Minutes of the Board of Trustees
Archive reference number
The signed minutes cover all major areas of the Gallery's administration, including the acquisition of pictures, development of the collection, buildings, staff, conservation, constitution and relations with the government. They include some notes of letters read at meetings.
The Board of Trustees' origins lie in a committee of six gentlemen appointed by a Treasury Minute of 2 July 1824. The Committee was established to superintend and inspect the National Gallery and to offer advice and direction to the Keeper. It did not meet for the first three and a half years of its existence and the first minutes of a meeting were recorded on 7 February 1828. Subsequently the Committee began to meet more frequently and acquired the title Board of Trustees.
When the Board's role was considered by the Select Committee on the National Gallery of 1853, it was decided that it should be retained in order to support the newly created post of Director. The Select Committee Report set out the Board's responsibilities in a more formal manner and established more precisely its relationship with the Director. The Board remained an advisory and supervisory body and the decision of the Director would be final (Treasury Minute of 27 March 1855). This remained the case until 1894 when the Treasury decided that the lack of any real power by the Board was no longer desirable and the burden of ultimate responsibility should no longer rest on a single individual. The Director would remain as the chief executive of the Gallery but all decisions relating to the development of the collection and the management of the Gallery would require the approval of the Board as a whole (Treasury Minute of 26 April 1894).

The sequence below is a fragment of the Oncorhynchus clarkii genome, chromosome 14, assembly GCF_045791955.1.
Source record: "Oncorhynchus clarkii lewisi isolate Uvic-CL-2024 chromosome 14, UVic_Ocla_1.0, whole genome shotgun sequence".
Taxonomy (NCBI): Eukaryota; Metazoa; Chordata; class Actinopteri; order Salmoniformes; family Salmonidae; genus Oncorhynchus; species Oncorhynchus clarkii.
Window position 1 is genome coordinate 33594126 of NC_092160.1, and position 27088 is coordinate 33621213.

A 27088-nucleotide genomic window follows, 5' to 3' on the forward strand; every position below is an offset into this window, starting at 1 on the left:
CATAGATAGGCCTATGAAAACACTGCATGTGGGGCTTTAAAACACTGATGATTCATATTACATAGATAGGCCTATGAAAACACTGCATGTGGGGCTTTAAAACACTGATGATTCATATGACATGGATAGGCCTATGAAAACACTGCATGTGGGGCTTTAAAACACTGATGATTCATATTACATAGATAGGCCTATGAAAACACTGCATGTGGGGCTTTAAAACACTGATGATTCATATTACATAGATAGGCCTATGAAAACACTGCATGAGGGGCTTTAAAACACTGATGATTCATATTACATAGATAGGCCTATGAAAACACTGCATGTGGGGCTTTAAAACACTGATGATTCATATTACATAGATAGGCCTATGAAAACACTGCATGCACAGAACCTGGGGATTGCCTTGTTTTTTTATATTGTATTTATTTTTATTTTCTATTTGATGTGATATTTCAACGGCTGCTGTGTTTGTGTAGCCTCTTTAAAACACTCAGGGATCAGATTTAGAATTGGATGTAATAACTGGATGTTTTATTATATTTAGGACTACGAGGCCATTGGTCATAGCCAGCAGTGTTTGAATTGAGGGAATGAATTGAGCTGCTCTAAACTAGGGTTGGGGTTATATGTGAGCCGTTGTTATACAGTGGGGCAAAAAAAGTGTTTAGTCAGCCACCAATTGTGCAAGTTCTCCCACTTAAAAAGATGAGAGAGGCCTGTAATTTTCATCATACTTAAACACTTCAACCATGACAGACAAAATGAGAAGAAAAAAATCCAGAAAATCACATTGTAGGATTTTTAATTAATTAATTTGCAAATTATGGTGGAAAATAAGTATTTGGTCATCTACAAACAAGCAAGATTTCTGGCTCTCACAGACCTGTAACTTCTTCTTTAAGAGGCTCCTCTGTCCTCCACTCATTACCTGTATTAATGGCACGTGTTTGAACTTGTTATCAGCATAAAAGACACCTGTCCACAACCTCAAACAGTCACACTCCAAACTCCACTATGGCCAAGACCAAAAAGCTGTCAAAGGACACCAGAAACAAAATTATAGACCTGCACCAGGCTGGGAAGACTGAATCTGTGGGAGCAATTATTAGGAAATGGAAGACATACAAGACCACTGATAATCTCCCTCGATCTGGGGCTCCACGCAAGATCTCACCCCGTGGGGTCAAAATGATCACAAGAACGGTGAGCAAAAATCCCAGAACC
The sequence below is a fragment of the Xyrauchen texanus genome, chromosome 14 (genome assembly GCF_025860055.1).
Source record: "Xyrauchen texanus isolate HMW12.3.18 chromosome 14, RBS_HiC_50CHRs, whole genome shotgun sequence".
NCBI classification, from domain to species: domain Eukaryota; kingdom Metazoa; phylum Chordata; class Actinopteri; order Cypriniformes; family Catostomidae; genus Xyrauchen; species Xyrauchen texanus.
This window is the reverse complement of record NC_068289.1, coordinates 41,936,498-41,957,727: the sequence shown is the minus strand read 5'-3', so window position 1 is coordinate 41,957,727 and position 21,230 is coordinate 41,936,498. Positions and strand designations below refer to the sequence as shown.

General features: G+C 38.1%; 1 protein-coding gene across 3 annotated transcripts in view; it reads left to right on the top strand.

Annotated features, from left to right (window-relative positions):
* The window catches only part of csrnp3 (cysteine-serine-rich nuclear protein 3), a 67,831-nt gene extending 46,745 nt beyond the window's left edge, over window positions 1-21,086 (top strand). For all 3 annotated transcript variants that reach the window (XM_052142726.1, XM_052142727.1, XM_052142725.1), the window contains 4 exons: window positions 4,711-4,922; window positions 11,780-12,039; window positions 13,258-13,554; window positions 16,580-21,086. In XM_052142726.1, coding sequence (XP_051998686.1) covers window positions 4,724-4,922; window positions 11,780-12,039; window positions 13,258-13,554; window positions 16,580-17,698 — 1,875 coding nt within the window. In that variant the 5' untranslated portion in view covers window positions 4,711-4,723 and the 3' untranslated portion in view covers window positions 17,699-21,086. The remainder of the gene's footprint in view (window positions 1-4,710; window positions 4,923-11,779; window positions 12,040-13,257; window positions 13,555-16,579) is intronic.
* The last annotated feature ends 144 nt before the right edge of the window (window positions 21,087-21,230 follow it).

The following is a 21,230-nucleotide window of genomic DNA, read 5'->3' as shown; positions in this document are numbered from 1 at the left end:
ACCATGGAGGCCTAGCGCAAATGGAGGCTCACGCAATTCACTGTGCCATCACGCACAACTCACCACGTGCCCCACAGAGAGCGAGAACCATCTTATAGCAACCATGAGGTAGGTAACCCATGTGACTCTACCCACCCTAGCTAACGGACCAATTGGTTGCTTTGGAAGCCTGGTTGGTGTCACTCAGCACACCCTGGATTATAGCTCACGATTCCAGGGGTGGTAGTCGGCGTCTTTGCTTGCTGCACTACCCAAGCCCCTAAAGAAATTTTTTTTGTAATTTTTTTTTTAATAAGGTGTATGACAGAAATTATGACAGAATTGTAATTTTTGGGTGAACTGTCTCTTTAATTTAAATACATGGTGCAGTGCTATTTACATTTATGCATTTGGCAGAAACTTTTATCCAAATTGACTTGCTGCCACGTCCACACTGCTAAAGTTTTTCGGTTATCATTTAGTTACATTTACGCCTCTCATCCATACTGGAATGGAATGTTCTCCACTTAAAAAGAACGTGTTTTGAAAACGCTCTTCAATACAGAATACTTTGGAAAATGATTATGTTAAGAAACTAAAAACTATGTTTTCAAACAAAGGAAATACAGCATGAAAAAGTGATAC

The size of the Board varied in the early nineteenth century as there was no minimum or maximum number of Trustees and appointments were made for life. The 1853 Select Committee partially addressed this by limiting the number to no more than six (Treasury Minute of 27 March 1855) although Trustees already in post were allowed to remain. The Select Committee disallowed ex-officio members of the Board, such positions having been held by the First Lord of the Treasury and the Chancellor of the Exchequer since 1846. Once the Board had been given increased powers in 1894 and was charged with administering the new National Gallery of British Art (the Tate Gallery), it was felt that a limit of six Trustees was no longer appropriate. Consequently the number of Trustees was raised to eight in 1897 (Treasury Minute of 5 June 1897) and to ten in 1909 (Treasury Minute of 17 July 1909).
It was not until 1916 that it was decided to limit the length of a Trustee's appointment when it was determined that Trustees would be appointed for a period of seven years and would not be eligible for reappointment until one vacancy had been filled on the Board (Treasury Minute of 3 August 1916). Following the National Gallery and Tate Gallery Act 1954, the number of Trustees was extended to 11, one of whom would be a representative of the Tate Gallery Board (Treasury Minute of 19 May 1955). Further changes were made in January 1988 when the term of office was reduced from seven to five years and the size of the Board was enlarged to fourteen members (Treasury Minute of November 1988). The Board is currently governed by the Museums and Galleries Act 1992 which sets out its objectives, powers and responsibilities.
The minutes are compiled by the Secretary to the Board and transferred to the National Gallery Archive annually after the first Board meeting of the year.
The Minutes of the Board of Trustees interlock with all other records in the National Gallery's Archive. However, they are particularly related to the following series: NG25 Board papers 1925 onwards NG26 Correspondence with the Trustees
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